But they've also been around far longer in the form of baseball cards and Magic: The Gathering packs, and, if you think about it, even in identifying magic items in D&D. In each case you experience the same notes of suspense and reveal, and also the way the reward is separated from the action you took to earn them. That's an important distinction. Loot boxes aren't quite the same as the shower of loot you get for killing an elite monster in Diablo. There's more of a build-up, and rather than being focused on moment-to-moment play, your view is being pulled out far wider, into the meta game, into the larger systems that give you reasons to keep swinging your sword.

Loot boxes are appearing in more triple-A games, like Gears of War 4.

The psychology of loot

Why do loot boxes provide such a dark compulsion? Psychologists call the principle by which they work on the human mind 'variable rate reinforcement.' "The player is basically working for reward by making a series of responses, but the rewards are delivered unpredictably," says Dr Luke Clark, director at the Center for Gambling Research at the University of British Columbia. "We know that the dopamine system, which is targeted by drugs of abuse, is also very interested in unpredictable rewards. Dopamine cells are most active when there is maximum uncertainty, and the dopamine system responds more to an uncertain reward than the same reward delivered on a predictable basis."

We know that the dopamine system, which is targeted by drugs of abuse, is also very interested in unpredictable rewards.

Dr. Luke Clark

What's more, the effect of variable rate reinforcement is very persistent. Psychologist B.F. Skinner conducted trials during the early 1930s in which he conditioned animals to respond to certain stimuli in closed chambers that became known as Skinner Boxes, and showed that even when the rewards were removed, the subject would continue responding for sometimes hundreds of trials, trying to recreate the circumstances in which it got its reward before.

"Modern video games then amplify this idea by having many overlapping variable ratio schedules," says Clark. "You're trying to level up, advance your avatar, get rare add-ons, build up game currency, all at the same time. What this means is that there is a regular trickle of some kind of reinforcement." Whether you're watching your XP climb up to the next level in Overwatch, or you're collecting scraps in Battlefield 1 by breaking down skins, there's a constant sense of reward leading to reward.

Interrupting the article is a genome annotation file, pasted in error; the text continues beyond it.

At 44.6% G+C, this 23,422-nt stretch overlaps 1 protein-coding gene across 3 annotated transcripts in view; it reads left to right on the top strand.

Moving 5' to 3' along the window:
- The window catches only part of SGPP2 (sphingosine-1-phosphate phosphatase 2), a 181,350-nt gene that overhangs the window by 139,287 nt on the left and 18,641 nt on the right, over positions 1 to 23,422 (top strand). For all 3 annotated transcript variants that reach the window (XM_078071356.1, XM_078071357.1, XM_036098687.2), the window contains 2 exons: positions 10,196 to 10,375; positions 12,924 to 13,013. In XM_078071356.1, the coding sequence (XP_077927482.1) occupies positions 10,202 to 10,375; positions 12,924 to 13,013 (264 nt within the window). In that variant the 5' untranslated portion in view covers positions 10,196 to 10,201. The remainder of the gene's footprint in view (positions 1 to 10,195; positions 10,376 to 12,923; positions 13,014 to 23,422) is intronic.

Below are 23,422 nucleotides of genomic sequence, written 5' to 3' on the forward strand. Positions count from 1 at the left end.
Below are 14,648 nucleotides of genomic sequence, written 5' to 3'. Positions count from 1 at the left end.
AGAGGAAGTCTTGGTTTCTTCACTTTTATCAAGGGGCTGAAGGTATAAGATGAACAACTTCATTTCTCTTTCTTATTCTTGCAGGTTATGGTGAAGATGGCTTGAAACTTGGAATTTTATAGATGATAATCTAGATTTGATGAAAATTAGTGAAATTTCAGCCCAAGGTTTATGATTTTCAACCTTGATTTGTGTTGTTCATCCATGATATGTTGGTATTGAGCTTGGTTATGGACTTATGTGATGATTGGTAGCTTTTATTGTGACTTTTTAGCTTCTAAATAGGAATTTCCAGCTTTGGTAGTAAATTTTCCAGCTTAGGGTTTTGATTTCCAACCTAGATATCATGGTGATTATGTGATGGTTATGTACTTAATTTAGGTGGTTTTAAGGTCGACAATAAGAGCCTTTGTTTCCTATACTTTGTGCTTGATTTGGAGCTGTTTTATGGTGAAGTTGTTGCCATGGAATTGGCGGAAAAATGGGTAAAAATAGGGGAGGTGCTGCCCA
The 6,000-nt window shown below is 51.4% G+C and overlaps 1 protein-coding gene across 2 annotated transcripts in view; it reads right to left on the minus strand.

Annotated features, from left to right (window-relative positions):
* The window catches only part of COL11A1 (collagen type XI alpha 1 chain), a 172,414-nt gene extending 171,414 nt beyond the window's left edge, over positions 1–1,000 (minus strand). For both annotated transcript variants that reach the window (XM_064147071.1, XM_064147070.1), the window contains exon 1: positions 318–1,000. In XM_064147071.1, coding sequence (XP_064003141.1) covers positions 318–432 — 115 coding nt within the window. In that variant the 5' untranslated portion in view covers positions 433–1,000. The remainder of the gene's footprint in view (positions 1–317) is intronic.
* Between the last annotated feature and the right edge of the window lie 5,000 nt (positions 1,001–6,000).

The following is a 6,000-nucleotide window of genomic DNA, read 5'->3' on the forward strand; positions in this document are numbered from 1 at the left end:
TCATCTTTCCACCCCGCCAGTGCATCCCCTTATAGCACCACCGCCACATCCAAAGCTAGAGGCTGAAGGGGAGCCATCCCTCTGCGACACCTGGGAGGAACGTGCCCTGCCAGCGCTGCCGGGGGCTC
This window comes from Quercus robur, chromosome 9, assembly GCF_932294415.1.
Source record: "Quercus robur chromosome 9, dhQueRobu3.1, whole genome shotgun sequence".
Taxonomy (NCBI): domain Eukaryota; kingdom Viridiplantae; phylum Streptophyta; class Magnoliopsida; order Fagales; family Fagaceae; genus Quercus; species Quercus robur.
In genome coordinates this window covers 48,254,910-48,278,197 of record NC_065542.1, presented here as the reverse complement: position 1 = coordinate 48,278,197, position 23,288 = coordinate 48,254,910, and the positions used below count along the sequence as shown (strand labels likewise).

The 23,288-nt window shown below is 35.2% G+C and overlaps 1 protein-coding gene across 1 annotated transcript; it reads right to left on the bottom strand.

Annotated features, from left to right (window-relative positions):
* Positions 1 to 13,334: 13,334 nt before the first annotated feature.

The clever—or insidious—bit is how a loot box is wired into a game, and how it doles out its baubles, keeping a player on the knife-edge between feeling hungry and feeling rewarded. One such system is Battlefield 1’s Battlepacks. Standard Battlepacks are earned by playing multiplayer matches. They used to be randomly awarded, but they recently switched to an Overwatch-like progression bar system for more regular drops. Each one is a guaranteed weapon skin or one of a number of pieces of a unique weapon. So that would seem satisfying, if it wasn’t for the scrap system.

Here, you can turn your skins into scraps an in-game currency called Scraps, which will buy you more Battlepacks. And they’re the only way without spending real money that you can access Superior and Enhanced Battlepacks, two upper tiers which have rather better chances of dropping Distinguished or Legendary weapon skins. The result is a system which ekes out rewards and then asks you to question them and wonder: should you dispose of them in the interests of getting better stuff?

It’s a complex system with a lot to get your head around, and remember: Battlefield 1 is meant to primarily be an FPS, not a lottery game. In other games, loot systems sit more centrally, and few are more central as the card packs in Hearthstone. Since it’s a collectible card game, they’re perhaps so fundamental to the game that it's inaccurate to consider them loot boxes in the same vein as the controversial packs of skins and items added to recent big-budget games like Destiny 2 and Middle-earth: Shadow of War. Still, they're a great example of the loot box's principles. 

How Blizzard designs loot boxes

The clever or insidious bit is how a loot box is wired into a game, and how it doles out its baubles, keeping a player on the knife-edge between feeling hungry and feeling rewarded.

You can buy packs in Hearthstone with an in-game currency called gold. There are several ways to earn it, but the key methods are that every third game you win awards you with 10 gold, and for each daily quest you complete, such as winning games with a certain class, you'll get at least 40 gold. A card pack costs 100, so you can expect to earn at least one every couple of days. This system is subtly integrated into play; most quests gently encourage you to try classes and playstyles you're not used to, while also rewarding you for simply playing the way you like. Or you can just buy card packs with real money. Classic card packs cost $3 for two, $10 for seven, and the scale goes up to $70 for 60. Despite the pride some take in being free-to-play, most will spend money at some point, while those who don't get the reward of telling themselves they're saving money by playing.